Judge challenges the Government body taking Greenpeace to court over boulder dumping protest

A boulder falling into the English Channel from the MV Esperanza
Credit: Suzanne Plunkett/GreenpeaceA boulder falling into the English Channel from the MV Esperanza
Credit: Suzanne Plunkett/Greenpeace
A boulder falling into the English Channel from the MV Esperanza Credit: Suzanne Plunkett/Greenpeace
A Judge has questioned why a Government body charged with protecting the marine environment is taking Greenpeace to court over efforts to stop harmful fishing, saying it “touches on the absurd that this litigation is happening”.

Judge Edward Bindloss has asked the Marine Management Organisation (MMO) to write to the court by January 26 and say whether it in the public interest to pursue campaigners over dumping boulders in an effort to prevent bottom trawling off Brighton in February 2020.

Actors and broadcasters, including Stephen Fry, Mark Rylance and Hugh Fearnley-Whittingstall, had their names written on the boulders as part of the protest.

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The Brighton marine protected areas was established in 2016 , but in 2019 it was said to be the most heavily fished UK protected area with nearly 7,000 hours of bottom trawling recorded.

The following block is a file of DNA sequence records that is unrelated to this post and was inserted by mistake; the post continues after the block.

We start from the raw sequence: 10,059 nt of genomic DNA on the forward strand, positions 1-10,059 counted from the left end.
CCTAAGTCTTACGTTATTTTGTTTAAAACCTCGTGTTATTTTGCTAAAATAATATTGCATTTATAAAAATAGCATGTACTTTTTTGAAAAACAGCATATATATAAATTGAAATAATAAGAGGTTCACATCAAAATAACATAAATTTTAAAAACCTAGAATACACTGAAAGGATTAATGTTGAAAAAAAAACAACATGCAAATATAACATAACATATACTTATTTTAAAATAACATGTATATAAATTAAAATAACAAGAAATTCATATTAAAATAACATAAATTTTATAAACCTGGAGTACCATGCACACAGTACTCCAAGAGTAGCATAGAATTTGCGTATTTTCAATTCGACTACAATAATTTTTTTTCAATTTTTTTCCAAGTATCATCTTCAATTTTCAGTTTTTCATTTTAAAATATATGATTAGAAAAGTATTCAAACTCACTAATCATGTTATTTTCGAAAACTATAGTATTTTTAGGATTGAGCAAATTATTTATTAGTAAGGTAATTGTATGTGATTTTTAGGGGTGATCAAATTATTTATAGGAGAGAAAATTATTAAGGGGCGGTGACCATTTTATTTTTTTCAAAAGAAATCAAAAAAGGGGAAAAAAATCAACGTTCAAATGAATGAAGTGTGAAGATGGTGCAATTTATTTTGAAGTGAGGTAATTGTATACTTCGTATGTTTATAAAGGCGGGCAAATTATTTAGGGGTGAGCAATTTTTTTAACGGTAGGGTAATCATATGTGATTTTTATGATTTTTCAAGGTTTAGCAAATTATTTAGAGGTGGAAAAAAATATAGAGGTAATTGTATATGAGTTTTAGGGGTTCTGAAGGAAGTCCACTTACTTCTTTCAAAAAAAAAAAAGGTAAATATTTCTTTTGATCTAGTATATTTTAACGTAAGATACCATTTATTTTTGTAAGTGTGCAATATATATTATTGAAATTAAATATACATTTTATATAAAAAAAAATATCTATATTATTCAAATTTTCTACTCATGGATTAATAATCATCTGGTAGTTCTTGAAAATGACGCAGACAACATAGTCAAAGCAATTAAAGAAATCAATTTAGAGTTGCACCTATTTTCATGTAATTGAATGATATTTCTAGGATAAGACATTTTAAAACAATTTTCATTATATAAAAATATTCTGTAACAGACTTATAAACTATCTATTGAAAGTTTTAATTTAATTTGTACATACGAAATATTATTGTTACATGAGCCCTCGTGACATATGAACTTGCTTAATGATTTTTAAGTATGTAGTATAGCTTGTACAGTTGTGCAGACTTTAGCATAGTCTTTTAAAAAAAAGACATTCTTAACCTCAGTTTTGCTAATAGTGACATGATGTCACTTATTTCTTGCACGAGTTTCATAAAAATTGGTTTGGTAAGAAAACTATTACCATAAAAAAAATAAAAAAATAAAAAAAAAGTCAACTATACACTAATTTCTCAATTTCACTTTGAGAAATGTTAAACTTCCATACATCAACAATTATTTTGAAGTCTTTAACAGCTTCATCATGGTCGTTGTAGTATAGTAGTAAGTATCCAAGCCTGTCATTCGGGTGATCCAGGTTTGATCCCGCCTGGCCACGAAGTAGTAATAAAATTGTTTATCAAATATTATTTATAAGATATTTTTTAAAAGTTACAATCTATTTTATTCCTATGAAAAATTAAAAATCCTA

The MMO launched a private prosecution saying that Greenpeace had acted without a licence.

However in a ruling on Wednesday Judge Bindloss, sitting at Newcastle Crown Court, said given their aims the two organisations “should be allies not antagonists”.

He had been told there was no evidence the granite boulders were actually harmful to the marine environment.

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The MMO’s assessment had revealed that Greenpeace’s actions “were not dangerous.”

And he questioned whether the MMO should be “prosecuting in the name of marine protection”, asking them to consider whether the “licensing regime could be better used as a source of protection against those who actively seek to harm the marine environment”.

Greenpeace UK executive director John Sauven said it was a “bit of a mystery” why they were being prosecuted.

He said: “Our action was designed to safely protect nature from destructive fishing in an area designated as protected but where the MMO is miserably failing to do the job.

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"We’re facing a climate and nature crisis and in response the MMO chose to bury its head in the sand, ignore the threat and prosecute Greenpeace.

“This is a clear signal for the Environment Minister to take the urgent action needed to protect our oceans from industrial fishing and ban destructive ships from all of the UK’s Marine Protected Areas”

A spokesperson for the MMO said: “We note today’s judgment in Newcastle Crown Court, in particular the confirmation that the MMO has jurisdiction in this matter.

“MMO is considering the comments made by the court and will reflect on the matters as requested.”

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